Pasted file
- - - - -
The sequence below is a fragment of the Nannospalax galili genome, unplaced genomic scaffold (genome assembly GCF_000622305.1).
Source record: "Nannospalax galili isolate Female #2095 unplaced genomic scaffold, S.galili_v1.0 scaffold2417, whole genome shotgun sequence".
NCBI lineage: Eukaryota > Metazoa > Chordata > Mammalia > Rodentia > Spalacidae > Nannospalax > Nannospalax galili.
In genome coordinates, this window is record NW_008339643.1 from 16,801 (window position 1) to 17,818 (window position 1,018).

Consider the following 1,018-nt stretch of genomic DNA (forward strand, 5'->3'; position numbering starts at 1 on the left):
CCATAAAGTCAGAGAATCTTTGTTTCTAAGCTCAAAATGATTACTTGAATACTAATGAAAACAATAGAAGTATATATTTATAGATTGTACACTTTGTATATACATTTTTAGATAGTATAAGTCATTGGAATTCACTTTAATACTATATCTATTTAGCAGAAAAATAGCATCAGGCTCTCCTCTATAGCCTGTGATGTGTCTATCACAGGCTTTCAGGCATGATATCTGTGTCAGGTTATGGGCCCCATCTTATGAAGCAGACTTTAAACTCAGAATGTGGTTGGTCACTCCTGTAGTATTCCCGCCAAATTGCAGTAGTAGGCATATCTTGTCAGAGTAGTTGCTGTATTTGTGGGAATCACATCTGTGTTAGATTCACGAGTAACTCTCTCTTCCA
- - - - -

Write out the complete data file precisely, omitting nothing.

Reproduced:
The sequence below is a fragment of the Nannospalax galili genome, unplaced genomic scaffold (genome assembly GCF_000622305.1).
Source record: "Nannospalax galili isolate Female #2095 unplaced genomic scaffold, S.galili_v1.0 scaffold2417, whole genome shotgun sequence".
NCBI lineage: Eukaryota > Metazoa > Chordata > Mammalia > Rodentia > Spalacidae > Nannospalax > Nannospalax galili.
In genome coordinates, this window is record NW_008339643.1 from 16,801 (window position 1) to 17,818 (window position 1,018).

Consider the following 1,018-nt stretch of genomic DNA (forward strand, 5'->3'; position numbering starts at 1 on the left):
CCATAAAGTCAGAGAATCTTTGTTTCTAAGCTCAAAATGATTACTTGAATACTAATGAAAACAATAGAAGTATATATTTATAGATTGTACACTTTGTATATACATTTTTAGATAGTATAAGTCATTGGAATTCACTTTAATACTATATCTATTTAGCAGAAAAATAGCATCAGGCTCTCCTCTATAGCCTGTGATGTGTCTATCACAGGCTTTCAGGCATGATATCTGTGTCAGGTTATGGGCCCCATCTTATGAAGCAGACTTTAAACTCAGAATGTGGTTGGTCACTCCTGTAGTATTCCCGCCAAATTGCAGTAGTAGGCATATCTTGTCAGAGTAGTTGCTGTATTTGTGGGAATCACATCTGTGTTAGATTCACGAGTAACTCTCTCTTCCA